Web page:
- One is the proportion of intake to outlet holes. Further experimentation showed that better results were achieved with a larger intake - something like a ratio of 4:1. With a standard outlet tube size (determined by examining artifact tuyeres) at around 2.5 cm interior, that puts your inlet hole at about 10 cm diameter. This works well with a simple leather flap valve (a circle held at two opposing sides).
- It proved completely ineffective and unnecessary to have any kind of valve on the down stream side. The simple leather tab valves seen in the image above where latter pulled out. With a correctly designed Y tube and the proper proportion of inlet to outlet, plus the correct operator technique (!), no downstream valve is required.
- Although the small tab style handles are suggested by the only clear historic depiction of a blacksmiths bellows in operation (see bellow), it proved a quite ineffective style. Not surprisingly, most users ended up gripping the side of the top plate - just as seen in the source illustration.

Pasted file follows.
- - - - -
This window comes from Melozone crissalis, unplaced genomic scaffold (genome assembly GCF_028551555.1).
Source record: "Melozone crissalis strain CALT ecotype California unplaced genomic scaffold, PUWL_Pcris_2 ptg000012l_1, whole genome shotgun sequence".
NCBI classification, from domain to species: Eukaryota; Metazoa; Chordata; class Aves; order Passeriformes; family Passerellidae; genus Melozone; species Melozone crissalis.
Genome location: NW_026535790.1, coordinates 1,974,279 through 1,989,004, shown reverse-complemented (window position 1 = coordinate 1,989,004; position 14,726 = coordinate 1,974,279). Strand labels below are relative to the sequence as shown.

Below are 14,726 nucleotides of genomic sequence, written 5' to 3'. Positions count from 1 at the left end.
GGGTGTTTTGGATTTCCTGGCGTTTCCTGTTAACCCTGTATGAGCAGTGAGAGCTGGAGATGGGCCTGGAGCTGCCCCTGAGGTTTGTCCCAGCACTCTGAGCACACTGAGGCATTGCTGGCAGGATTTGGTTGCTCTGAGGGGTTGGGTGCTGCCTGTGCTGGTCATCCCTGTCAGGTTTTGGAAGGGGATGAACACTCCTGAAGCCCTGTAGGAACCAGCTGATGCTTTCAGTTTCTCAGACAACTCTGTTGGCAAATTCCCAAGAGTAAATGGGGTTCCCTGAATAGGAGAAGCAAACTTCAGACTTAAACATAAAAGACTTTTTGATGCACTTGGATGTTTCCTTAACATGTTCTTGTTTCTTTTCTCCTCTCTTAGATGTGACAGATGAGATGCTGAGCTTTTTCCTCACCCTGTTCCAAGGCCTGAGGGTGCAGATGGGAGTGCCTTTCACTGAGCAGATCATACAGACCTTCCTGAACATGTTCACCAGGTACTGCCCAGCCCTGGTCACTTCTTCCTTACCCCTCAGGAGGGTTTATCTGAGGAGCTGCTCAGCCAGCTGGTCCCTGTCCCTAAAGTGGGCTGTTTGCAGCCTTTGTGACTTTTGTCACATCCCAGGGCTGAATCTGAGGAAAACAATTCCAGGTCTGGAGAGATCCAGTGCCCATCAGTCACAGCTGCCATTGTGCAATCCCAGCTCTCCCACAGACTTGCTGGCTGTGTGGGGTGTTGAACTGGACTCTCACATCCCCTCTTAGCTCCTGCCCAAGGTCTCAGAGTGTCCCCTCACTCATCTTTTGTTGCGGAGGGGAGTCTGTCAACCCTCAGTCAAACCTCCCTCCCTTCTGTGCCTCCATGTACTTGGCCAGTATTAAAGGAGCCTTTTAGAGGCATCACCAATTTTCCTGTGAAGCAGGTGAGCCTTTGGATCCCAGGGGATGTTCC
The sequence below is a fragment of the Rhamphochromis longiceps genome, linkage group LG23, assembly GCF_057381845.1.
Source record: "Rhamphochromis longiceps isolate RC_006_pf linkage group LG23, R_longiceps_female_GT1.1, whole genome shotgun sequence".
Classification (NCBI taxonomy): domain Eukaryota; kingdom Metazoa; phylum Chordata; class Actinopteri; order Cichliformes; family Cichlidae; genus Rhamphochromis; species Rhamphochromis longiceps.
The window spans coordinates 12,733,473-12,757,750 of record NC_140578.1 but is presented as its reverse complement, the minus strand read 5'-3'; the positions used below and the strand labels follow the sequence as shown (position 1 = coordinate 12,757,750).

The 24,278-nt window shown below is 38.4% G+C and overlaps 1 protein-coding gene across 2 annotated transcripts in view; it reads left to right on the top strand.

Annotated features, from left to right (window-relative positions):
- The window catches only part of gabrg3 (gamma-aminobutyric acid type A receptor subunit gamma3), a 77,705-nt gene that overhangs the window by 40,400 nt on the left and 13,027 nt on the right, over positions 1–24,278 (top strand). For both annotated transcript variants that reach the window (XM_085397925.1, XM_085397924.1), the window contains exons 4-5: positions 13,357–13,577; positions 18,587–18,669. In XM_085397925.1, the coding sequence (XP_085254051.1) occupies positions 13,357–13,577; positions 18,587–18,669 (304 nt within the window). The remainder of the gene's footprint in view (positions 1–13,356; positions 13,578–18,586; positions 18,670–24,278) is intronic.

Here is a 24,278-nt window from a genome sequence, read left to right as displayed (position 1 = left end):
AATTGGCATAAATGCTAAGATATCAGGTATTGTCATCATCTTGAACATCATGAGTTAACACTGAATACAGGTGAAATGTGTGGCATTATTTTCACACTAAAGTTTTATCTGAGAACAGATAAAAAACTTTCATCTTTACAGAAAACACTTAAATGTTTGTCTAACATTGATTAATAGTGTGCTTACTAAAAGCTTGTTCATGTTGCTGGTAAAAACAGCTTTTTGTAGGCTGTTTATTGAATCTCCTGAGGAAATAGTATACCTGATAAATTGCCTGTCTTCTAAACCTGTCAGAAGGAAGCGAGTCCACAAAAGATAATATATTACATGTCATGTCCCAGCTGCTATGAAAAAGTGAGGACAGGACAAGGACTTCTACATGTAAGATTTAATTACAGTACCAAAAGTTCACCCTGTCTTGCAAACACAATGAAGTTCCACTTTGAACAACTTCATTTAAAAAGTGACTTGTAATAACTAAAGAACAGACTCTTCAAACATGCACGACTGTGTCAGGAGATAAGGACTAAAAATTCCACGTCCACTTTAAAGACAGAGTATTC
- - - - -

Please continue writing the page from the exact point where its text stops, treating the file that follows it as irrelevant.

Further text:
- the hinges here are heavy leather backed up with two strips of wood. I owe Kevin from DARC the inspiration on this, as his first bellows (made for metal casting) used two nailed down metal plates to re-enforce leather as hinges.

Shows a latter reconstruction. This basic pattern has become my working standard. There are a number of these out there in various displays and working demonstration use. That image also shows the correct set up of a VA ground forge with bellows stone and flexible coupling leather Y tube.

Is the main historic reference for any kind of bellows from the Viking Age. It is dated closer to 1150 and from the Hyllestad Church in Norway. There is a second carving - a top down view on a rune stone from Ramsund Sweden - but is more cartoon like and not directly associated with a human figure (no way to get measurements).

I have made a fair effort in trying to track down any actual physical remains of a bellows from the Viking Age (or anything before about 1200.) So far I have not found reference to a SINGLE artifact. What we have is only the two carved images above. Every time I hear about a bellows, it turns out to be a late medieval (or later) unit found inside a site with a much longer occupation history.